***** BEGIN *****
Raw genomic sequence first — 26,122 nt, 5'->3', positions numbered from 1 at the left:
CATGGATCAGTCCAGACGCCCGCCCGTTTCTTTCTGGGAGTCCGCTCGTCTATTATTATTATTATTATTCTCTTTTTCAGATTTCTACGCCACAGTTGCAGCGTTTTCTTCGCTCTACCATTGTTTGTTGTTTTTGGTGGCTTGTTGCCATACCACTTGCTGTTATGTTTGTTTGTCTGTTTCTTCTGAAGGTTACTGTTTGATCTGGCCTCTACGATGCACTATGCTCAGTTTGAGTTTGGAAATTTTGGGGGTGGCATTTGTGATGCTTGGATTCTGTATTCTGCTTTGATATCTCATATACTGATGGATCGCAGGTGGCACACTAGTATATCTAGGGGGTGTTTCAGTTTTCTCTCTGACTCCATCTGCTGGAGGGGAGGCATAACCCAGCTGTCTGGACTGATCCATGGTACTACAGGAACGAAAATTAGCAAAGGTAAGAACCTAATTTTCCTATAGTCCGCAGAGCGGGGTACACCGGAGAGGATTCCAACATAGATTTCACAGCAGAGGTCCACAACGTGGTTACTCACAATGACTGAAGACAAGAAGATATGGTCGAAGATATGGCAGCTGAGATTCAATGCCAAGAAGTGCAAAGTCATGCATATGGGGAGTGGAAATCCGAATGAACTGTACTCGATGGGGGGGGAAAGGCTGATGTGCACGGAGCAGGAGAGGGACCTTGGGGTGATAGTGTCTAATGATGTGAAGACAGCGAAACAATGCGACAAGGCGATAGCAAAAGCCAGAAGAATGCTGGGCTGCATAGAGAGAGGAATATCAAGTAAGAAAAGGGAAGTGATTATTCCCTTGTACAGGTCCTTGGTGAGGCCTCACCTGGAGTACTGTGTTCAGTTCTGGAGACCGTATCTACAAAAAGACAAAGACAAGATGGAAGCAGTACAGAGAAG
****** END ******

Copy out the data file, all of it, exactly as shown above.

Raw genomic sequence first — 26,122 nt, 5'->3', positions numbered from 1 at the left:
CATGGATCAGTCCAGACGCCCGCCCGTTTCTTTCTGGGAGTCCGCTCGTCTATTATTATTATTATTATTCTCTTTTTCAGATTTCTACGCCACAGTTGCAGCGTTTTCTTCGCTCTACCATTGTTTGTTGTTTTTGGTGGCTTGTTGCCATACCACTTGCTGTTATGTTTGTTTGTCTGTTTCTTCTGAAGGTTACTGTTTGATCTGGCCTCTACGATGCACTATGCTCAGTTTGAGTTTGGAAATTTTGGGGGTGGCATTTGTGATGCTTGGATTCTGTATTCTGCTTTGATATCTCATATACTGATGGATCGCAGGTGGCACACTAGTATATCTAGGGGGTGTTTCAGTTTTCTCTCTGACTCCATCTGCTGGAGGGGAGGCATAACCCAGCTGTCTGGACTGATCCATGGTACTACAGGAACGAAAATTAGCAAAGGTAAGAACCTAATTTTCCTATAGTCCGCAGAGCGGGGTACACCGGAGAGGATTCCAACATAGATTTCACAGCAGAGGTCCACAACGTGGTTACTCACAATGACTGAAGACAAGAAGATATGGTCGAAGATATGGCAGCTGAGATTCAATGCCAAGAAGTGCAAAGTCATGCATATGGGGAGTGGAAATCCGAATGAACTGTACTCGATGGGGGGGGAAAGGCTGATGTGCACGGAGCAGGAGAGGGACCTTGGGGTGATAGTGTCTAATGATGTGAAGACAGCGAAACAATGCGACAAGGCGATAGCAAAAGCCAGAAGAATGCTGGGCTGCATAGAGAGAGGAATATCAAGTAAGAAAAGGGAAGTGATTATTCCCTTGTACAGGTCCTTGGTGAGGCCTCACCTGGAGTACTGTGTTCAGTTCTGGAGACCGTATCTACAAAAAGACAAAGACAAGATGGAAGCAGTACAGAGAAG